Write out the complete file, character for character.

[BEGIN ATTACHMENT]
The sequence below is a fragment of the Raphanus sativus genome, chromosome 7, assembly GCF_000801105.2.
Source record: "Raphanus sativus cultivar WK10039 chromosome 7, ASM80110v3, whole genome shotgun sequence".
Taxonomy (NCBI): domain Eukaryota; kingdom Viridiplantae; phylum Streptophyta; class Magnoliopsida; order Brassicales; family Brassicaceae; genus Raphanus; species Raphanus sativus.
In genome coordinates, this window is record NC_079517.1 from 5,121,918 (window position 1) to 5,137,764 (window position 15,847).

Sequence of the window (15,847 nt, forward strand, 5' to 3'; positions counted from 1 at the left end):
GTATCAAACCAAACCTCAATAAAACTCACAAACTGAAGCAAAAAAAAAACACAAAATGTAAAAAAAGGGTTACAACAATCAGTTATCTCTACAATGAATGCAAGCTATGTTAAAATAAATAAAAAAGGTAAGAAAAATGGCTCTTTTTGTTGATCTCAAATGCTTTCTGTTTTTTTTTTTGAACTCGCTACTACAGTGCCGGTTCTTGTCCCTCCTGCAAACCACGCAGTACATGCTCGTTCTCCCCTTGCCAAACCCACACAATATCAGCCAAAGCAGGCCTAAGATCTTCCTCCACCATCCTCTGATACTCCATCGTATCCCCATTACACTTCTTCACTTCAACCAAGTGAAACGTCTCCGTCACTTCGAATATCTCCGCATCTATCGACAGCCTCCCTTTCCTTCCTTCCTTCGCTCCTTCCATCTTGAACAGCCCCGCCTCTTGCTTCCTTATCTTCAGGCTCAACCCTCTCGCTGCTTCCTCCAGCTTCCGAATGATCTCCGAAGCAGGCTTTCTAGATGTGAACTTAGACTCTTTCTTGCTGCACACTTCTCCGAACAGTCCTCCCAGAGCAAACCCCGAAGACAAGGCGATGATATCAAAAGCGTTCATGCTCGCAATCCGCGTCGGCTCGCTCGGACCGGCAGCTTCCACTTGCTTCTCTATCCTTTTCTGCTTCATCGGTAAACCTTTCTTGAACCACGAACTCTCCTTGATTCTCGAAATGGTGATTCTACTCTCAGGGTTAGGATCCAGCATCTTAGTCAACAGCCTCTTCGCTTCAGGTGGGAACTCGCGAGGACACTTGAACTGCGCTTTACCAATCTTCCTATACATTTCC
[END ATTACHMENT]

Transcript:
The sequence below is a fragment of the Raphanus sativus genome, chromosome 7, assembly GCF_000801105.2.
Source record: "Raphanus sativus cultivar WK10039 chromosome 7, ASM80110v3, whole genome shotgun sequence".
Taxonomy (NCBI): domain Eukaryota; kingdom Viridiplantae; phylum Streptophyta; class Magnoliopsida; order Brassicales; family Brassicaceae; genus Raphanus; species Raphanus sativus.
In genome coordinates, this window is record NC_079517.1 from 5,121,918 (window position 1) to 5,137,764 (window position 15,847).

Sequence of the window (15,847 nt, forward strand, 5' to 3'; positions counted from 1 at the left end):
GTATCAAACCAAACCTCAATAAAACTCACAAACTGAAGCAAAAAAAAAACACAAAATGTAAAAAAAGGGTTACAACAATCAGTTATCTCTACAATGAATGCAAGCTATGTTAAAATAAATAAAAAAGGTAAGAAAAATGGCTCTTTTTGTTGATCTCAAATGCTTTCTGTTTTTTTTTTTGAACTCGCTACTACAGTGCCGGTTCTTGTCCCTCCTGCAAACCACGCAGTACATGCTCGTTCTCCCCTTGCCAAACCCACACAATATCAGCCAAAGCAGGCCTAAGATCTTCCTCCACCATCCTCTGATACTCCATCGTATCCCCATTACACTTCTTCACTTCAACCAAGTGAAACGTCTCCGTCACTTCGAATATCTCCGCATCTATCGACAGCCTCCCTTTCCTTCCTTCCTTCGCTCCTTCCATCTTGAACAGCCCCGCCTCTTGCTTCCTTATCTTCAGGCTCAACCCTCTCGCTGCTTCCTCCAGCTTCCGAATGATCTCCGAAGCAGGCTTTCTAGATGTGAACTTAGACTCTTTCTTGCTGCACACTTCTCCGAACAGTCCTCCCAGAGCAAACCCCGAAGACAAGGCGATGATATCAAAAGCGTTCATGCTCGCAATCCGCGTCGGCTCGCTCGGACCGGCAGCTTCCACTTGCTTCTCTATCCTTTTCTGCTTCATCGGTAAACCTTTCTTGAACCACGAACTCTCCTTGATTCTCGAAATGGTGATTCTACTCTCAGGGTTAGGATCCAGCATCTTAGTCAACAGCCTCTTCGCTTCAGGTGGGAACTCGCGAGGACACTTGAACTGCGCTTTACCAATCTTCCTATACATTTCC